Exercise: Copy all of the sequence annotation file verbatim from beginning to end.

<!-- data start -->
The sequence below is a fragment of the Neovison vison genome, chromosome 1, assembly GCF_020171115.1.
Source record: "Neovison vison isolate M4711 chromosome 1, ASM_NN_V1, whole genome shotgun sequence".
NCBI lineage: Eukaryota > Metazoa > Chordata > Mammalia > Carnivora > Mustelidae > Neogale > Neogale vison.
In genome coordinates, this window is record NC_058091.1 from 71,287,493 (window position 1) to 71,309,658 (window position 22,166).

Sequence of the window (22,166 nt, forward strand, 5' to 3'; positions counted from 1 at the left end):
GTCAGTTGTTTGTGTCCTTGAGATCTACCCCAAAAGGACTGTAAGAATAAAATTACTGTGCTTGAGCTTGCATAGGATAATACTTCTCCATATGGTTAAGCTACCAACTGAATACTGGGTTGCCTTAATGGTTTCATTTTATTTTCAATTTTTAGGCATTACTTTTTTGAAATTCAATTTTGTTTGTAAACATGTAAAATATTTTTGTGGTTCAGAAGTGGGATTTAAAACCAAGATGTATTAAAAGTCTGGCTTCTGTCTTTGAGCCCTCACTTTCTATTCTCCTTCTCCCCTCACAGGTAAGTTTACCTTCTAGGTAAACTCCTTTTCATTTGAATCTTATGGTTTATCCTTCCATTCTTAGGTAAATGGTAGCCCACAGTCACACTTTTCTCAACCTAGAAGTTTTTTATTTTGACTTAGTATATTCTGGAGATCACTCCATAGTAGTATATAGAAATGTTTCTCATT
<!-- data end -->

The sequence below is a fragment of the Neovison vison genome, chromosome 1, assembly GCF_020171115.1.
Source record: "Neovison vison isolate M4711 chromosome 1, ASM_NN_V1, whole genome shotgun sequence".
NCBI lineage: Eukaryota > Metazoa > Chordata > Mammalia > Carnivora > Mustelidae > Neogale > Neogale vison.
In genome coordinates, this window is record NC_058091.1 from 71,287,493 (window position 1) to 71,309,658 (window position 22,166).

Sequence of the window (22,166 nt, forward strand, 5' to 3'; positions counted from 1 at the left end):
GTCAGTTGTTTGTGTCCTTGAGATCTACCCCAAAAGGACTGTAAGAATAAAATTACTGTGCTTGAGCTTGCATAGGATAATACTTCTCCATATGGTTAAGCTACCAACTGAATACTGGGTTGCCTTAATGGTTTCATTTTATTTTCAATTTTTAGGCATTACTTTTTTGAAATTCAATTTTGTTTGTAAACATGTAAAATATTTTTGTGGTTCAGAAGTGGGATTTAAAACCAAGATGTATTAAAAGTCTGGCTTCTGTCTTTGAGCCCTCACTTTCTATTCTCCTTCTCCCCTCACAGGTAAGTTTACCTTCTAGGTAAACTCCTTTTCATTTGAATCTTATGGTTTATCCTTCCATTCTTAGGTAAATGGTAGCCCACAGTCACACTTTTCTCAACCTAGAAGTTTTTTATTTTGACTTAGTATATTCTGGAGATCACTCCATAGTAGTATATAGAAATGTTTCTCATT